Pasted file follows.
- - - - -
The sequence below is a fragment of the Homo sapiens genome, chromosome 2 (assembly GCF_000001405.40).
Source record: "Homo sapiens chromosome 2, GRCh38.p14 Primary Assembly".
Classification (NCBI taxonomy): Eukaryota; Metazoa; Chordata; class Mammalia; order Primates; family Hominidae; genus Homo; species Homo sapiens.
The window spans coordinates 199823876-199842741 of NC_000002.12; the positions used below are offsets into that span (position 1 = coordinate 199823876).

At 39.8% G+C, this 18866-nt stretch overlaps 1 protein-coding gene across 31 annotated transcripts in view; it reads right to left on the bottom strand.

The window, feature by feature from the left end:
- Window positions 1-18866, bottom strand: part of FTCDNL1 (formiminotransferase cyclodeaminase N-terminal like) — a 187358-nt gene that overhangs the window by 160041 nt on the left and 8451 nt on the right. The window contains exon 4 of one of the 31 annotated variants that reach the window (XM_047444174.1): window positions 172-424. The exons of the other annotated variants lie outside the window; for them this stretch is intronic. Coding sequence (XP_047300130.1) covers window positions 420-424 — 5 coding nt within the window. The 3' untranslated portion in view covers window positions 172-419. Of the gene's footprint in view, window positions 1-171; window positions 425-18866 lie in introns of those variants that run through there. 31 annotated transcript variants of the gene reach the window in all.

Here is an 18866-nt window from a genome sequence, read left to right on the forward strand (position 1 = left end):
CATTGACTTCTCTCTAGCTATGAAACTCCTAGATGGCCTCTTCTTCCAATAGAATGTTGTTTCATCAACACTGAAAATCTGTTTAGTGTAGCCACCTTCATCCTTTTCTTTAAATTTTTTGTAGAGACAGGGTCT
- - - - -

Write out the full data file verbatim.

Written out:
The sequence below is a fragment of the Homo sapiens genome, chromosome 2 (assembly GCF_000001405.40).
Source record: "Homo sapiens chromosome 2, GRCh38.p14 Primary Assembly".
Classification (NCBI taxonomy): Eukaryota; Metazoa; Chordata; class Mammalia; order Primates; family Hominidae; genus Homo; species Homo sapiens.
The window spans coordinates 199823876-199842741 of NC_000002.12; the positions used below are offsets into that span (position 1 = coordinate 199823876).

At 39.8% G+C, this 18866-nt stretch overlaps 1 protein-coding gene across 31 annotated transcripts in view; it reads right to left on the bottom strand.

The window, feature by feature from the left end:
- Window positions 1-18866, bottom strand: part of FTCDNL1 (formiminotransferase cyclodeaminase N-terminal like) — a 187358-nt gene that overhangs the window by 160041 nt on the left and 8451 nt on the right. The window contains exon 4 of one of the 31 annotated variants that reach the window (XM_047444174.1): window positions 172-424. The exons of the other annotated variants lie outside the window; for them this stretch is intronic. Coding sequence (XP_047300130.1) covers window positions 420-424 — 5 coding nt within the window. The 3' untranslated portion in view covers window positions 172-419. Of the gene's footprint in view, window positions 1-171; window positions 425-18866 lie in introns of those variants that run through there. 31 annotated transcript variants of the gene reach the window in all.

Here is an 18866-nt window from a genome sequence, read left to right on the forward strand (position 1 = left end):
CATTGACTTCTCTCTAGCTATGAAACTCCTAGATGGCCTCTTCTTCCAATAGAATGTTGTTTCATCAACACTGAAAATCTGTTTAGTGTAGCCACCTTCATCCTTTTCTTTAAATTTTTTGTAGAGACAGGGTCT